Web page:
The territory now forming Carnarvonshire belonged anciently to the Cangi and the Ordovices, was included by the Romans in their Britannia Secunda, and formed part of Venedotia or Gwynedd. It was the chief theatre of the successive and protracted struggles of Romans, Saxons, Normans, and English for the subjugation of Wales, and it possessed the stoutest means for offering resistance. Its natural defences, themselves of the highest order, were so strengthened by artificial strongholds as to make the parts of it around Snowdon one vast mountain fortress. The passage of the Conway was guarded by Cestell-Deganwy; the pass of Bwlch-y-ddeufaen, by a fort at Caerhun; the northern seaboard by the great hill camp of Penmaen-Mawr, and by forts at Aber and in Nant-Francon; the pass of Llanberis, by Dolbadarn Castle; the pass under Mynydd-Mawr, by a fort overlooking it; and the passage over the Traeth-Mawr, or great sands, by the castle of Harlech in Merioneth on the one side, and by that of Criccieth on the other, with a watch-tower at Castill-Gwyvarch, and a fort at Dolbenmaen. Snowdonia thus could not be entered without a siege, or penetrated without encountering the double resistance of artificial defences and stupendous natural fastnesses, and it in consequence was the scene of continued and desperate warfare, because the last retreat of unconquered freedom.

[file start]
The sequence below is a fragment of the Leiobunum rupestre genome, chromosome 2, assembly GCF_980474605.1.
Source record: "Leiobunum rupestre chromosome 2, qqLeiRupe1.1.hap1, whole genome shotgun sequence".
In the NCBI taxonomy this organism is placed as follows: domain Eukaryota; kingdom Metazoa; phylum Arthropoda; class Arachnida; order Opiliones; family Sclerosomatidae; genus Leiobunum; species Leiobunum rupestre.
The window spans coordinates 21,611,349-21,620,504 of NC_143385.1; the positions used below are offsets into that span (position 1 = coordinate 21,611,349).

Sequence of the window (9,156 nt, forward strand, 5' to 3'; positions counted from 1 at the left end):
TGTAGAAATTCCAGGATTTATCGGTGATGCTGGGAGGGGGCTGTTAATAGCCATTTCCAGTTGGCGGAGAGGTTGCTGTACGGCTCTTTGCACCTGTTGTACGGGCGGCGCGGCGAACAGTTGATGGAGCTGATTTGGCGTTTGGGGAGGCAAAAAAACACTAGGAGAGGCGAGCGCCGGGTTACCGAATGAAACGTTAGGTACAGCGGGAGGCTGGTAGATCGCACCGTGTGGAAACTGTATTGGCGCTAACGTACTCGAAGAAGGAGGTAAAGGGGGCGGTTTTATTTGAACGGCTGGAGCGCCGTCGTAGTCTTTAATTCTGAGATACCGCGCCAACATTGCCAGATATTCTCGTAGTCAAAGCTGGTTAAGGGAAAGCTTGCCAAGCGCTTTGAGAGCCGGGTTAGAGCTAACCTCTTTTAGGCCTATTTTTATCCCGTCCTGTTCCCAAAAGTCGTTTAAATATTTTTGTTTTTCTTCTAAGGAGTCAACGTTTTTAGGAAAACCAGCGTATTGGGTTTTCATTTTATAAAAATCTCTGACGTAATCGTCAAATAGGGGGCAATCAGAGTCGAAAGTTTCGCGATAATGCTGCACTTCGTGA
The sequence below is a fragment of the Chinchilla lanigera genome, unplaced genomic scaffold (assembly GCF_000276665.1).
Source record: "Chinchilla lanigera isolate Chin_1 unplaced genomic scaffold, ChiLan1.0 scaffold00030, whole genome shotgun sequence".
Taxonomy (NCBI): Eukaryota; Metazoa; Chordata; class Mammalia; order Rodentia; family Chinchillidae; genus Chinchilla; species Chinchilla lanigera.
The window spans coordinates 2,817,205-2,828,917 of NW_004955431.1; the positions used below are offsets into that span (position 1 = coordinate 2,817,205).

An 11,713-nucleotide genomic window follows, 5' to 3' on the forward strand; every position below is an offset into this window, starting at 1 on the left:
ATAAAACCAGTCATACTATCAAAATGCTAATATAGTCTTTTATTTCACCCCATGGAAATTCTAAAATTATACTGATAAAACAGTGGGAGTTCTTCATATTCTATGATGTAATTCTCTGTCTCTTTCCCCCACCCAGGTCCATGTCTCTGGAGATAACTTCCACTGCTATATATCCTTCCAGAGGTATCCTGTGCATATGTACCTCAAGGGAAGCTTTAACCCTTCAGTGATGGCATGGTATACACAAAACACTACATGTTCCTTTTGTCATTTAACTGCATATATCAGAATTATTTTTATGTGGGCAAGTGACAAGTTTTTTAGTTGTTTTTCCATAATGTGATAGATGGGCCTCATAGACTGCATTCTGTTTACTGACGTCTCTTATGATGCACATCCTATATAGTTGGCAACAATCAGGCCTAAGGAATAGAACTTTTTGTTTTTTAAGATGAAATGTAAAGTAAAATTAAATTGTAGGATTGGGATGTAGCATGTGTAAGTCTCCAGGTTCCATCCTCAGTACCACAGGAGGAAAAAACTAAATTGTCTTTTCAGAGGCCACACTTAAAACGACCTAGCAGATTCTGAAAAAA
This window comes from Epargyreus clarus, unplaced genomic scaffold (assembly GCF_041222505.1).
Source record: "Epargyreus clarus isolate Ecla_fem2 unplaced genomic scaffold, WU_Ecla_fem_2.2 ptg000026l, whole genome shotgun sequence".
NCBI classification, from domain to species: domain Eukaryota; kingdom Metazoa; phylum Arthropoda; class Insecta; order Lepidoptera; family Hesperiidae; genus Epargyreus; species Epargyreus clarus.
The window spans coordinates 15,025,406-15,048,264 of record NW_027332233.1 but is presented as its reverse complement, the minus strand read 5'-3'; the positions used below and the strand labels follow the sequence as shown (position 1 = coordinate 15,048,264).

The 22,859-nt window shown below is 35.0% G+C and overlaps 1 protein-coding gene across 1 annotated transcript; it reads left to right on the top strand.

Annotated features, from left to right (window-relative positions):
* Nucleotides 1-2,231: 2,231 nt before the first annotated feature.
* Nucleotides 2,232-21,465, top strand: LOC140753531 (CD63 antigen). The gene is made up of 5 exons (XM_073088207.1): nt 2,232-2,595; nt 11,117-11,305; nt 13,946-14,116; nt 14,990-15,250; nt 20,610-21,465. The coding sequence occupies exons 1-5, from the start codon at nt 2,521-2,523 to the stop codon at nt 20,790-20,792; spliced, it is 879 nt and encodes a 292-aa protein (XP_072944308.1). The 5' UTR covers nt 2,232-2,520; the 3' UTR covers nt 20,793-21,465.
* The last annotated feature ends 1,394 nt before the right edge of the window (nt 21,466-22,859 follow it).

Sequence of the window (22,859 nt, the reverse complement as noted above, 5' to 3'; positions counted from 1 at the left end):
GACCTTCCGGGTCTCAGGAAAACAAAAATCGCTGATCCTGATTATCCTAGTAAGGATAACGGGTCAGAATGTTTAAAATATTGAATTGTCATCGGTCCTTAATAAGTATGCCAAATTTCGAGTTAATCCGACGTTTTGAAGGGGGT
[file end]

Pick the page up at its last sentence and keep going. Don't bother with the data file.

Cromlechs occur at Bachwen, Cefn-Amlwch, Capel Garmon, and Dolbenmaen, and other Celtic antiquities exist, while many more have been destroyed since the latter part of the 18th century. Several large ancient British camps or forts, especially at Deganwy, Dolbenmaen, Dinas-Dinorwig, Dinas-Ddinlle, Braich-y-Dinas, and Trer-Caeri, still exist, Roman stations stood at Conovium (Caerhun) and Segontium (near Carnarvon); a branch of the northern Watling Street joined the main Roman road at Caerhun; the Sarn-Helen Way went from Carnarvon to Herira-Mons in Merioneth; and many camps and Roman antiquities have been found. The castles of Carnarvon and Conway are two of the finest extant specimens of their class in the kingdom, and those of Dolbadarn and Criccieth still present features of interest. Vestiges of monastic houses are at Bangor, Beddgelert, Clynnog-Vawr, Maenan, and Bardsey, and a large ancient church is at Clynnog. Conway and Carnarvon present the finest examples, after Chester, of town walls to be found in the kingdom.

Transcribed from The Comprehensive Gazetteer of England and Wales, 1894-5